Is this the biggest sports scandal since the 1919 Chicago Black Sox threw the World Series? Oh, it's bigger than any sports story. These lies rank up there with Richard Nixon and the Watergate Scandal.
I understand why Lance Armstrong felt he needed to dope. I don't understand why he needed to lie (and tweet) with such conviction that I believed in him. I understand why Manti Te'o needed to build a great "brand." I don't understand why he needed a fake social media girlfriend to do it.
I felt nothing. That was my reaction to watching the much ballyhooed two-part Oprah Winfrey interview with Lance Armstrong. The big frenzy turned out to be a little fizzle.
Considering Lance Armstrong spent his life letting countless others look foolish in order to maintain his own glorified image, it is hard to fathom that Livestrong was anything but another byproduct (albeit a positive one) of obsessive pride.
Sure, he didn't steal their money, but the stories of accusers suggest Armstrong created obstacles that made them spend it to defend themselves or prevent future earnings by thwarting their success.
In a shocking revelation, two-time Oscar-winning actor Daniel Day-Lewis has admitted to using performance enhancing steroids throughout his career. "P...
Imagine, for a moment, if Lance Armstrong, cancer survivor, had merely raced in the Tour de France and finished, even it was last? Is that not compelling enough for us?
Parents have an opportunity to use the Lance Armstrong story to teach their children their values about telling the truth. It begins with knowing what the truth is.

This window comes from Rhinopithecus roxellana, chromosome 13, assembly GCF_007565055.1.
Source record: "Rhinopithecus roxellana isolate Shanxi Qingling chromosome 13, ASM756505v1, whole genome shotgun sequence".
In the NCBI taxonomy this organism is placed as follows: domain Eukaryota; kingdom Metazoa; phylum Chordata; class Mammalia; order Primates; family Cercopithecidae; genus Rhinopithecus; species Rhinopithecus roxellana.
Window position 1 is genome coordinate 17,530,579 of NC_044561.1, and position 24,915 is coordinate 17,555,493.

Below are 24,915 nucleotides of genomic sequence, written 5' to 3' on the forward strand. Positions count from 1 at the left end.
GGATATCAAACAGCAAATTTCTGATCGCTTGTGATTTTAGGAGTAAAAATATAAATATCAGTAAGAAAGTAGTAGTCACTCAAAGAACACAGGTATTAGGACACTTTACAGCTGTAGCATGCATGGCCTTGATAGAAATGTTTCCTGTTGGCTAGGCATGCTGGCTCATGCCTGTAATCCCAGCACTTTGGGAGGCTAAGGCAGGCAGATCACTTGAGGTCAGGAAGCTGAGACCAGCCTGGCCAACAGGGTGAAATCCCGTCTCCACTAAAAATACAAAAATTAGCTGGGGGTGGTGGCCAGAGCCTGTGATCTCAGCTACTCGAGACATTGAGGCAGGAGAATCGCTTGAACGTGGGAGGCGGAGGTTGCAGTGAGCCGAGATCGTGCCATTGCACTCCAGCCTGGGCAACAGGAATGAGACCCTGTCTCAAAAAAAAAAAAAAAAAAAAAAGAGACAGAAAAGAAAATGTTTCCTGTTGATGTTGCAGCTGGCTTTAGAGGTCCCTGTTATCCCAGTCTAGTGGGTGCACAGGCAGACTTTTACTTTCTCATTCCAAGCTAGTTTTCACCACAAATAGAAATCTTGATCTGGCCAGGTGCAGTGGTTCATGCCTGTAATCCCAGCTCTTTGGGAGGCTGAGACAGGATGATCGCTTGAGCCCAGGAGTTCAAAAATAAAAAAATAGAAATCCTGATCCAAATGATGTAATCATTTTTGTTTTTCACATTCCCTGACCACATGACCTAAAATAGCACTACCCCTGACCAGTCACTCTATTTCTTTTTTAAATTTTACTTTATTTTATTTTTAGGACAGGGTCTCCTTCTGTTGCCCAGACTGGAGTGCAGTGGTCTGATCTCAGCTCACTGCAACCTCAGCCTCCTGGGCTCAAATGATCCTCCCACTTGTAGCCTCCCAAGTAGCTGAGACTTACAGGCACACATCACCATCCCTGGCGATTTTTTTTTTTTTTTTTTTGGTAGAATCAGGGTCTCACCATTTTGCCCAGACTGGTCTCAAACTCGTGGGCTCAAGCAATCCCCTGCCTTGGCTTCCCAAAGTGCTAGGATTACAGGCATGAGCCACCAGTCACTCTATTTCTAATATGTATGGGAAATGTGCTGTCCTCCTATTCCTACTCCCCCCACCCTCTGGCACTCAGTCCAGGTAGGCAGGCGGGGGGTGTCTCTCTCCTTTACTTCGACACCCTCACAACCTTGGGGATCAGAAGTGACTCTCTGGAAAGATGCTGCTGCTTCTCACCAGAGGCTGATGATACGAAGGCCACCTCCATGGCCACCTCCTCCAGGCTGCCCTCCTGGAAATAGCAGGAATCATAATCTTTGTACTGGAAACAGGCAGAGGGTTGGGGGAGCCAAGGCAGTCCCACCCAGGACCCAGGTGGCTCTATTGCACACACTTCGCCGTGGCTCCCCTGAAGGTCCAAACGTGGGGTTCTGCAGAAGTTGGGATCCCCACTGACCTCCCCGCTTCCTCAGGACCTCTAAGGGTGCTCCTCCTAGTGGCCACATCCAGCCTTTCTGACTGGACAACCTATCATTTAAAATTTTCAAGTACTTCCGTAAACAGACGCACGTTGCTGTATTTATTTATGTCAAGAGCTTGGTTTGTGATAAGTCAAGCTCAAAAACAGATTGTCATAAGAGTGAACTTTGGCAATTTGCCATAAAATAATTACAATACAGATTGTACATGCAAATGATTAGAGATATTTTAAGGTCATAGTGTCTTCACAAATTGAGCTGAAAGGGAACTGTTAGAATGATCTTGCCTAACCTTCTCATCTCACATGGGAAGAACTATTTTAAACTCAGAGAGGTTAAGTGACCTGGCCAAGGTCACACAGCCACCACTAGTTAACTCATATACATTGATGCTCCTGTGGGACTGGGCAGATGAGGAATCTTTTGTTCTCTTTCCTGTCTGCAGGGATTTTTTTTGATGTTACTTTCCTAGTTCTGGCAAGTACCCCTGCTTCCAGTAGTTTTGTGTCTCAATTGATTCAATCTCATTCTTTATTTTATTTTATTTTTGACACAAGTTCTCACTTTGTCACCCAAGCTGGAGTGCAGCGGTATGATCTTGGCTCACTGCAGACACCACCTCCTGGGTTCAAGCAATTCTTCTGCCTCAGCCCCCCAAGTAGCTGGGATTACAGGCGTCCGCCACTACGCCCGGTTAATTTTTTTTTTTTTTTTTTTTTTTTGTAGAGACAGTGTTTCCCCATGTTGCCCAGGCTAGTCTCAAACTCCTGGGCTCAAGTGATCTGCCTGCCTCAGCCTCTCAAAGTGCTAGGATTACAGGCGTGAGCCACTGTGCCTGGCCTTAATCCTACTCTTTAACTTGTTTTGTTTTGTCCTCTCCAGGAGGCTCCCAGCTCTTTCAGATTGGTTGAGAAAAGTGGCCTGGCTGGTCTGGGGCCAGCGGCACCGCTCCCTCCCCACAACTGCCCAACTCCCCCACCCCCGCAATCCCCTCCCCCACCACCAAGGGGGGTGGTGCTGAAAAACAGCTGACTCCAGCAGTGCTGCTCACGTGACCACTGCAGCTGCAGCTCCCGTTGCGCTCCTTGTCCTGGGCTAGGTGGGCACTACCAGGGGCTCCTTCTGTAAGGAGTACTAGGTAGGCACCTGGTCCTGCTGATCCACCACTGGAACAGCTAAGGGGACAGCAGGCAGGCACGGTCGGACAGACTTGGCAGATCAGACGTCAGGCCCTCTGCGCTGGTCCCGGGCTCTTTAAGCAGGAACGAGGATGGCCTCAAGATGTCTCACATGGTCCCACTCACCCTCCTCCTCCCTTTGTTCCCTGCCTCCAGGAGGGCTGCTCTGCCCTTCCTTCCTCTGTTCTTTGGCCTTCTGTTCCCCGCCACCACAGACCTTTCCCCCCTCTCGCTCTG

In a previous piece I described Lance as "one of the biggest control freaks in history." It came out in the interview time and time again. I'm pretty sure that he wishes that forgiveness could be switched on.
Even though Armstrong was insistent on maintaining a big lie as part of his public persona, that doesn't mean that everything he said when shaking hands with somebody was a lie. It doesn't erase whatever gold medals kids were inspired to win after they heard Armstrong give a speech about beating cancer.
Bronnie Ware, an Australian nurse who works many years in palliative care, has compiled a list of the top five regrets dying patients would express to her. What would you regret? This and more in the latest headlines in religion and death.
The conundrum is how much it matters that someone who has done such real good for real people is now revealed to have built much of his achievement and image on a foundation of deception, cheating and lies.
Lance Armstrong may have pulled a fast one (or seven) on us, and Manti Te'o may be the weirdest liar in the history of sports, but please don't fret: You can trust your sports heroes.
Al Pacino will play Joe Paterno in an upcoming movie that will be titled Happy Valley.
I wonder how often our children interpret our effort to encourage them as an implicit instruction to do "whatever it takes" to rise to the top. While we are thinking, "Spend more time studying," they may be hearing, "If cheating is what it takes, then so be it."